- Jennifer Valentino-Devries: I think it's important to consider something called a "threat model." In other words, you need to determine what kind of surveillance worries you, and what type of surveillance you're most likely to see. For many people, this will just mean that they want to make sure tracking companies don't have information about them that could be used to influence the deals and offers they get. THAT mostly requires deleting cookies and using tools like Disconnect and Ghostery.
Other people might want to protect their Web browsing further and really be anonymized as much as possible. That requires something called Tor.
Then beyond that, you can use encryption. I find that a great introductory encryption tool is something called CryptoCat. That allows you to conduct encrypted chats and have cat emoticons. This is a good way to ease yourself into understanding that you can, indeed, use this sort of thing.
Beyond even that, you can check out Adium and Pidgin and something called OTR (off the record) chat. There is an IM server, jabber.ccc.de, that is quite good about not logging, etc. A hacker called The Grugq, who is good at this stuff, recommends using Pidgin and OTR over Tor and creating multiple jabber.ccc.de addresses. He also recommends CryptoCat used over Tor.
And you can use PGP or GPG encryption for email and other things. I wrote up some instructions on it on my personal blog, but it's a little out-of-date. Could be helpful, though.
But all that said, if you are really in danger, be careful about relying on any of these things. There was a huge brouhaha over
CryptoCat, for example, and whether it was safe enough for dissidents to use. The creators of that really do warn people whose lives are in danger, for example during the Arab Spring, that they should be careful about anything.
If someone is really after you, well, that's probably beyond a Reddit thread.
But anyway, that gives you an idea of threat modeling and the depths to which you can go.
JVD: One of my favorite questions!
One response is that you might have more to hide than you think, and you might not even know right now that it's something you want to hide. Right now, people tend to talk about surveillance as a terrorism-fighting tool. So often, the public supports it, because nobody wants terrorist attacks except the terrorists. I don't want bombs going off either.
But what if the surveillance turns to target ... say ... people with Communist leanings? Or people of some other political persuasion deemed to be dangerous. We did have that whole "Red Scare" thing.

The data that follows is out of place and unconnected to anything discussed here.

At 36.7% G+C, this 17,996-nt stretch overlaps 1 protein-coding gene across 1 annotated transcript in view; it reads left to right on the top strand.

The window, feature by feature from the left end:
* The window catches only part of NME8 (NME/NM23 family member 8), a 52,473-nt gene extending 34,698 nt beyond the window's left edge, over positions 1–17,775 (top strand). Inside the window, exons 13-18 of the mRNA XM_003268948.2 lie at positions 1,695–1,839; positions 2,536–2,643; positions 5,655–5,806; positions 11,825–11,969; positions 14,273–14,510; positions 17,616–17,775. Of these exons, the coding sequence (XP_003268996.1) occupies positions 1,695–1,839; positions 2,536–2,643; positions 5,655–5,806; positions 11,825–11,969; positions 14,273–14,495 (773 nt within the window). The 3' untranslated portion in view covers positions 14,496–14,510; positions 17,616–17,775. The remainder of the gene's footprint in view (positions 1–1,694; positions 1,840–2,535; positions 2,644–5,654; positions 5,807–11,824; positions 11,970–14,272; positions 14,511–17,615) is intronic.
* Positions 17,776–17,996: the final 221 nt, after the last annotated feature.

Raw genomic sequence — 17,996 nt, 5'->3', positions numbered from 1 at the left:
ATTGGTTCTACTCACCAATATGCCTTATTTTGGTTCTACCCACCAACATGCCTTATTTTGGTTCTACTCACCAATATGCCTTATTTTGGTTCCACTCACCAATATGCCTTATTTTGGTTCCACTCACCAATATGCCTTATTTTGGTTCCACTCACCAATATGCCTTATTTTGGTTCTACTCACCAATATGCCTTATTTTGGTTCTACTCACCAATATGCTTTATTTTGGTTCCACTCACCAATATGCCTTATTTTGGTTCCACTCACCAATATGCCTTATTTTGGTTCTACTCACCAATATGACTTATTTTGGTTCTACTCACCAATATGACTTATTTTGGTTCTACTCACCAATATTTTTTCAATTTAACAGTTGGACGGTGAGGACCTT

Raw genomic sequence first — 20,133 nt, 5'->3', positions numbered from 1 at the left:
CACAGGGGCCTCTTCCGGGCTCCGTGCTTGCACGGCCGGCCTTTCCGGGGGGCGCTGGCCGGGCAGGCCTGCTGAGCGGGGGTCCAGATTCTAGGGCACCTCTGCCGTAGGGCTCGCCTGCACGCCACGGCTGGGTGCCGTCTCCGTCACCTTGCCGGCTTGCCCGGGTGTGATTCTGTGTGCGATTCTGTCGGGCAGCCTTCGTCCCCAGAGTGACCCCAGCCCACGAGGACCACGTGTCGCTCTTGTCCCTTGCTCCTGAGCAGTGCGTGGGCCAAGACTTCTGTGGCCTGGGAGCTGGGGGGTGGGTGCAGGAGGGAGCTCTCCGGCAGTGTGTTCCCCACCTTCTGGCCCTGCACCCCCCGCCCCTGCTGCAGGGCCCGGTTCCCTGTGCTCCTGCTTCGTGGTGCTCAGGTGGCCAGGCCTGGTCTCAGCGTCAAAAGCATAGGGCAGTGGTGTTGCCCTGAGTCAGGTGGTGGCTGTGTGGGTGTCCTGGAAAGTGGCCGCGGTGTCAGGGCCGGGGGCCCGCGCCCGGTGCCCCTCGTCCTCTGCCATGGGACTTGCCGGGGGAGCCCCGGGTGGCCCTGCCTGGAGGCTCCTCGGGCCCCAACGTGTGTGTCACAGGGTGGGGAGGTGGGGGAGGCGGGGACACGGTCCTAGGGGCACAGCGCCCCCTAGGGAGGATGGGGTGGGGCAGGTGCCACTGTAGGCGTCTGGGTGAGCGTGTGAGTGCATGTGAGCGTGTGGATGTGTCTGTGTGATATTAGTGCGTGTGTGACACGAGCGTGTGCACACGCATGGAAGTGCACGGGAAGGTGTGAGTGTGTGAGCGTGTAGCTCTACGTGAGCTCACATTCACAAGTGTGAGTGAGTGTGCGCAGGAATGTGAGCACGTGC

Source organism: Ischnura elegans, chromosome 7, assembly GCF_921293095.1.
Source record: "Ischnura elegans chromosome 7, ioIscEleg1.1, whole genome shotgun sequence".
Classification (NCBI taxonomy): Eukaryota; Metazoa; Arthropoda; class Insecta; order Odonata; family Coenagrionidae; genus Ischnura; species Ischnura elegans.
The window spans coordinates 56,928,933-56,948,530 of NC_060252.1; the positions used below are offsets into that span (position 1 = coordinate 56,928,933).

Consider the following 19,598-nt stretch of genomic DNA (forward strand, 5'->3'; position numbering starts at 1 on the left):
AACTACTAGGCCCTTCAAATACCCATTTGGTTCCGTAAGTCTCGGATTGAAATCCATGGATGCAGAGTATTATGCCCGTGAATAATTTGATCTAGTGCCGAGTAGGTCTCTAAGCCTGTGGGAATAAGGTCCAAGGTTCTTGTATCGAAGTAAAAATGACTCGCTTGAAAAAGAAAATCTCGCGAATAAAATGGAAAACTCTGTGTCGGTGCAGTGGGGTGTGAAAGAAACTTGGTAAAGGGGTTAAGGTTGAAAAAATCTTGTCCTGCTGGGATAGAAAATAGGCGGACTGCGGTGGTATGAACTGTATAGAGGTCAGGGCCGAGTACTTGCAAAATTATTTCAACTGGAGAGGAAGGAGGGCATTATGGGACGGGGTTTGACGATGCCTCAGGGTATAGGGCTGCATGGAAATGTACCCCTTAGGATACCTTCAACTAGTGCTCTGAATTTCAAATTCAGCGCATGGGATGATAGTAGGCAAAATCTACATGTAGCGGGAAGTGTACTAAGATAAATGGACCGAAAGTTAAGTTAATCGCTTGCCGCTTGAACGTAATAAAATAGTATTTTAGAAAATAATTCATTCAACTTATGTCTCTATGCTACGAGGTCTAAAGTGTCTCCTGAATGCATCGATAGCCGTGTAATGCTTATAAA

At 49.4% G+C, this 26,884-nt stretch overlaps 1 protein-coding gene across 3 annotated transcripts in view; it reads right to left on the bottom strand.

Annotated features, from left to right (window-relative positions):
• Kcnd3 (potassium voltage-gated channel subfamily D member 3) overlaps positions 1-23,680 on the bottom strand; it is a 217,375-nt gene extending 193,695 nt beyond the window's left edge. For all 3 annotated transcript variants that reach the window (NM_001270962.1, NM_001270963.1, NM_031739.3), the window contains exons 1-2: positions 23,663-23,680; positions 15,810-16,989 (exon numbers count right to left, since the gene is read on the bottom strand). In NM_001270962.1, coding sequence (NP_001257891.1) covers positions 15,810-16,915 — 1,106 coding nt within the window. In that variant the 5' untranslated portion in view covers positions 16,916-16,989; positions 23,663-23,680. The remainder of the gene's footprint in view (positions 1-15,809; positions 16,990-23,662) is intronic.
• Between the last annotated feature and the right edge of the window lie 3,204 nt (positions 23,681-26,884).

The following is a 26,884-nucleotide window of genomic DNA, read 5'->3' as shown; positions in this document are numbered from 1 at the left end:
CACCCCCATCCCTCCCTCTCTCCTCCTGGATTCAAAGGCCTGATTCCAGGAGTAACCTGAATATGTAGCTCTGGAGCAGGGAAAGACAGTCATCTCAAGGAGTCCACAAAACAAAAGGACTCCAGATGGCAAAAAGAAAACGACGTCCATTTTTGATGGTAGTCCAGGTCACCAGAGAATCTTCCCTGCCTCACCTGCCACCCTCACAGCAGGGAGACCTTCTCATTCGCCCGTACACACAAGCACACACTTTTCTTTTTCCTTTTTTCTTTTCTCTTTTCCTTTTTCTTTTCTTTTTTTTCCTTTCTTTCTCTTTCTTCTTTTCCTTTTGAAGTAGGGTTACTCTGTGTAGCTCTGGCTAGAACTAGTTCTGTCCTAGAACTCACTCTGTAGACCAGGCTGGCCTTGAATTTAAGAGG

One of my colleagues, Geoff Fowler, wrote a story about some students who joined a LGBT choir at college. The choir administrator signed them up for the Facebook group, and a notice went out to their families without their approval. It created a terrible situation for them. So ... did they have something to hide? Yes and no.
Another response is that, well, this could be exactly what the framers of our Constitution had in mind when they included the Fourth Amendment.
The Fourth Amendment was intended to address things called "general warrants," in which law enforcement could just go through people's houses looking for contraband. Of course, if you were innocent and had nothing to hide, maybe it was just an inconvenience.
But is that really the society you want to live in? Certainly earlier in our history, important people didn't think so.
- JVD: One of the most important factors is transparency. Good technology education and advice also are important.
It's key for judges who are making these decisions to know what technology they are really dealing with. Secrecy for law enforcement is understandable and important in many respects. Certainly I wouldn't want anyone to be put in danger by disclosing, say, confidential sources and the like.
But judges and lawmakers need to have staff who understand this technology and what it can do. There's a magistrate judge in Texas who has written opinions on "cell tower dumps" and other surveillance technology, stating that he doesn't think judges are receiving adequate information about the technological tools to truly make good decisions.